The Cowboys, Free-Agent Running Back Lamar Miller, 'Front-Running' And The Line In Cement

The Cowboys, Free-Agent Running Back Lamar Miller, And The Line In Cement ... the very latest, including another 'front-runner' report:

The Cowboys had a reason to re-explore the DeMarco Murray idea, as we lay out here. The Cowboys have a reason to be pleasantly surprised with Darren McFadden's production in 2015, and his one-more-season at $1.5 million (even though he's not an idea scheme fit.)
But they have even better reasons to at least examine the possibility of bringing in free-agent running back Lamar Miller from Miami, and have surely "touched base'' on the idea. (Agent Drew Rosenhaus would have it no other way.)
The scouting report here: Miller is extremely agile, has great vision and makes hits his lanes quickly. He’s also elusive in the open field and has the speed to take it the distance on any given play. Miller's skill set and strengths are much more compatible with this offensive line than McFadden’s. If used correctly, Miller could be a top-tier RB in the NFL and here are some numbers to back up the argument.
Miller has a 4.9 YPC over the last 2 seasons, which is the 2nd most in the NFL among all RB’s with at least 300 carries in that span. Miller also has the 3rd most rushing TD’s and 4th most total TD’s among RB’s in that span. Jeremy Hill and DeMarco Murray are the only RB’s who have more rushing TD’s than Miller since 2014. On top of that, Miller had 5 more rushing TD’s than Darren McFadden in 2015, despite carrying the ball 45 fewer times.
Here’s another selling point for you: Lamar Miller has far less mileage on his body than most starting RB’s do at the same point in their careers. Miller has averaged 151 rushing attempts per season in his 4 years in the NFL. Comparatively, Marshawn Lynch averaged 203 rushing attempts per season in his first 4 years in the NFL. That’s 208 more rushing attempts than Miller. DeMarco Murray averaged 233 rushing attempts per season in his first 4 years in the NFL. That’s 328 more than Miller. On top of that, Miller only played 2 years in college while Lynch and Murray played 3 and 4 years, respectively.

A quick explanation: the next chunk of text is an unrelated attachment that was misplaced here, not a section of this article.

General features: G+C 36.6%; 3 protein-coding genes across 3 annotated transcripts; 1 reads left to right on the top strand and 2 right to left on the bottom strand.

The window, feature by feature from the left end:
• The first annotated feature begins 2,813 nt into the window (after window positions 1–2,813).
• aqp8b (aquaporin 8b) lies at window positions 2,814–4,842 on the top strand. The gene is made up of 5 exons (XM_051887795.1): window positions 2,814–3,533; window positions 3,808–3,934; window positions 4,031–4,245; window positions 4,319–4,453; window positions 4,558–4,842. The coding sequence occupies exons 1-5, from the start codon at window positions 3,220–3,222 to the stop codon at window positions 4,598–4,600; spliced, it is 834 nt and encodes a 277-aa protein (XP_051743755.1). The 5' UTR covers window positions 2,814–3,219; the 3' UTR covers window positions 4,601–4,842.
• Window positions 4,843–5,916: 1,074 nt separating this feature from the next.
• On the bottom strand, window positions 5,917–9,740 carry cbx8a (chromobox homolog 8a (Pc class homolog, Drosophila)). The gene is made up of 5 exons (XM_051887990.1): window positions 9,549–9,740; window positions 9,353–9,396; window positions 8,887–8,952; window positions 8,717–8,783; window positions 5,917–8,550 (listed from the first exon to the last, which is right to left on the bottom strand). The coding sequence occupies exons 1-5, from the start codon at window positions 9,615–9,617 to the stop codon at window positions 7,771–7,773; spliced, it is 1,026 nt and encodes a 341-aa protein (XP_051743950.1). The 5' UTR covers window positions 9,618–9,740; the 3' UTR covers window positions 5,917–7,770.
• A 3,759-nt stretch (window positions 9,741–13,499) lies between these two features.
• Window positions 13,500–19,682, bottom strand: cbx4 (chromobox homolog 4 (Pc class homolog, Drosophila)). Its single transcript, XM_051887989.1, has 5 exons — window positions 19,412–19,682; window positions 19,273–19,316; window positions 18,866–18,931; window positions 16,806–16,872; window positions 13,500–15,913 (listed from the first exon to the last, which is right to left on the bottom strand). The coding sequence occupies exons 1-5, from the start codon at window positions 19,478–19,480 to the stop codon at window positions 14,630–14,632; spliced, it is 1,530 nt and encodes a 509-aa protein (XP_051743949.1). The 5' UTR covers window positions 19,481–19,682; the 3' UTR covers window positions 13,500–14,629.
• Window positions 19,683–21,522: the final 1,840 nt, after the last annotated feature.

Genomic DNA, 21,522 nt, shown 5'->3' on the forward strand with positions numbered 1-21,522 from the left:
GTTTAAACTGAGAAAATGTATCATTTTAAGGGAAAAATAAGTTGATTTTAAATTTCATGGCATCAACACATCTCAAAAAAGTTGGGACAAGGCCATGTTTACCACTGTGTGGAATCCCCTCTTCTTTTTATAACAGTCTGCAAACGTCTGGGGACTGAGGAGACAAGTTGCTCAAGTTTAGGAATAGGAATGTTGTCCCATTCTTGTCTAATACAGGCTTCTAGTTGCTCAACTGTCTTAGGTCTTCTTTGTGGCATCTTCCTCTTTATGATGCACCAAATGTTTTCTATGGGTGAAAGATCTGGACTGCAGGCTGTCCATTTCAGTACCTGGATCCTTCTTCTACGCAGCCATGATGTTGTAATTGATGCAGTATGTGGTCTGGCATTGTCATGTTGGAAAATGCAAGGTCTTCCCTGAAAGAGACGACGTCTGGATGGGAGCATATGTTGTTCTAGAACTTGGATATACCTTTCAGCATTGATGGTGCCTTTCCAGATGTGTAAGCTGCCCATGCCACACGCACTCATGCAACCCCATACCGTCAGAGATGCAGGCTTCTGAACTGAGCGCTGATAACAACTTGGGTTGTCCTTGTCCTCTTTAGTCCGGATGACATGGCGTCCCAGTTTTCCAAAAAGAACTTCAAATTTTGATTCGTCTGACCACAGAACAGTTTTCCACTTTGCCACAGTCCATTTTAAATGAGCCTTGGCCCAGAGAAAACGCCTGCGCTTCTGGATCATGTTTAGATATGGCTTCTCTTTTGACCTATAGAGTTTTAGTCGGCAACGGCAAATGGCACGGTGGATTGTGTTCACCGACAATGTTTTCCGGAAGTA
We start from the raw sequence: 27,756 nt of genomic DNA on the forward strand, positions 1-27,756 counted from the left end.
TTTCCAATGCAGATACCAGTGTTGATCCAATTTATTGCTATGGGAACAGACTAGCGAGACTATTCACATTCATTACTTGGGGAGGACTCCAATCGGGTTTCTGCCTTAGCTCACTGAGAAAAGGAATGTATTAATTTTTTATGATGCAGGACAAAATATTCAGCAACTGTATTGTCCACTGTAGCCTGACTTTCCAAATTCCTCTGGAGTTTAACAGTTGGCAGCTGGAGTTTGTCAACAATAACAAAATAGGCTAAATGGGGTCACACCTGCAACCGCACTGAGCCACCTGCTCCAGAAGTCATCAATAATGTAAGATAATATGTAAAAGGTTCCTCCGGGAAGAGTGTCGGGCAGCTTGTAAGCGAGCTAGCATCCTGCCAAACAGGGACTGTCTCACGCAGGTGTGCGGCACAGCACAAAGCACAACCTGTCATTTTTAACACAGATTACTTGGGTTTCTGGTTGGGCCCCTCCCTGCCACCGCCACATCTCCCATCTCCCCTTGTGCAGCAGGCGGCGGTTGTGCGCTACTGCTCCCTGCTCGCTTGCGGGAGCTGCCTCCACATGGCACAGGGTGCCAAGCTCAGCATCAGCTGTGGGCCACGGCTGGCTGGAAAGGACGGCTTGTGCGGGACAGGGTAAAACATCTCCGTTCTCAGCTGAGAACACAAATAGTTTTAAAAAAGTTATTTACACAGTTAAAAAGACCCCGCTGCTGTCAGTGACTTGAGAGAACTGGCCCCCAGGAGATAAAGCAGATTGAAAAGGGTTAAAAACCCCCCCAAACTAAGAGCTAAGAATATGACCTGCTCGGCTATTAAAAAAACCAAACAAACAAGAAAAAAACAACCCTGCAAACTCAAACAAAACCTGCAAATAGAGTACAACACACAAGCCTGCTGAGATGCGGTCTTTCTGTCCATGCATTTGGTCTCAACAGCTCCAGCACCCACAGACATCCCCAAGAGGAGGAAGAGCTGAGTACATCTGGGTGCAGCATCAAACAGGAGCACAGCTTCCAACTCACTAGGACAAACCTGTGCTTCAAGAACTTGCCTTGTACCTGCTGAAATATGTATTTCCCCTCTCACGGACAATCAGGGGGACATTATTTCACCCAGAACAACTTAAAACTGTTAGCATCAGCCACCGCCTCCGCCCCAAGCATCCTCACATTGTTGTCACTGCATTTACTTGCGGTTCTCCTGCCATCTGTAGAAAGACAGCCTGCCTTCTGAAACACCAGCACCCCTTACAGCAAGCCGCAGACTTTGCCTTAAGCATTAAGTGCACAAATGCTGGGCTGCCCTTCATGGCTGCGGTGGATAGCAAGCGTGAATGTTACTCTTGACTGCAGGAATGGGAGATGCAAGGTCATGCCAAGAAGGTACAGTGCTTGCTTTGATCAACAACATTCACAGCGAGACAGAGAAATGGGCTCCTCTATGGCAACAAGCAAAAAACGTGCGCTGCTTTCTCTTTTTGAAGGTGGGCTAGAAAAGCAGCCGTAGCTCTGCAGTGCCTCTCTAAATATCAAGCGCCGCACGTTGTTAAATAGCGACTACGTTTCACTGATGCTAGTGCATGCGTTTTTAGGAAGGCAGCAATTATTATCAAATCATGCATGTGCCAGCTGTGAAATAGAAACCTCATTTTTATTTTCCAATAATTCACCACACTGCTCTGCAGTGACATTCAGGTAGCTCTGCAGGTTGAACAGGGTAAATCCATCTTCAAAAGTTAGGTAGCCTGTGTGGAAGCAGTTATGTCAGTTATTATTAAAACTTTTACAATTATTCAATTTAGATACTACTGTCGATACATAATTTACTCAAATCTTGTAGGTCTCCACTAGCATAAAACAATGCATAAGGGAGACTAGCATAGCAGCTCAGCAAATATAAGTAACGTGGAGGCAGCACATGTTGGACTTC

Lamar Miller has openly discussed his disappointment in his lack of carries in Miami. He has publicly said that the number of carries he’ll receive and scheme fit will play a huge part in where he decides to play next. Luckily, he’s a perfect scheme fit in Dallas and would get more carries here than he ever has at any other point in his career. And if all of the wasn’t enough to get him on board, he also happened to grow up a huge Cowboys fan.
To be determined: If there is an affordability match. The Cowboys last spring told CHQ about being willing to pay a starting RB about $4 mil a year ... and inched up to $5 mil for DeMarco, who of course bolted to Philly for a larger payday. 
We'd like to see Dallas inch up there again. How true are the reports that the Cowboys are a "front-runner'' here is entirely dependent on how willing Lamar Miller is to listen to line-in-cement numbers that have $5 million a year as a ceiling. ... vs. how willing the Texans (or any other bidder) is willing to jack that number up to a reported $6.5 million a year. Miller can't be blamed for ignoring all the evidence we've pointed out here ... but the Cowboys can't be blamed for being fiscally responsible, either.
And why? Think beyond this year. It's not that Dallas won't spent up to the $155 million to build its 53-man roster for 2016; it's that the budgeting also encompasses 2017, 2018, 2019 ... Be smart now and you'll look even smarter later when it's time to re-up Byron, Frederick, Martin and the rest. How much will Dallas budge off $5 mil? How much will Miller budge off 33 percent more than that? How often will Rosenhaus text reporters in multiple NFL cities saying "Team X is a front-runner''? Stay tuned!

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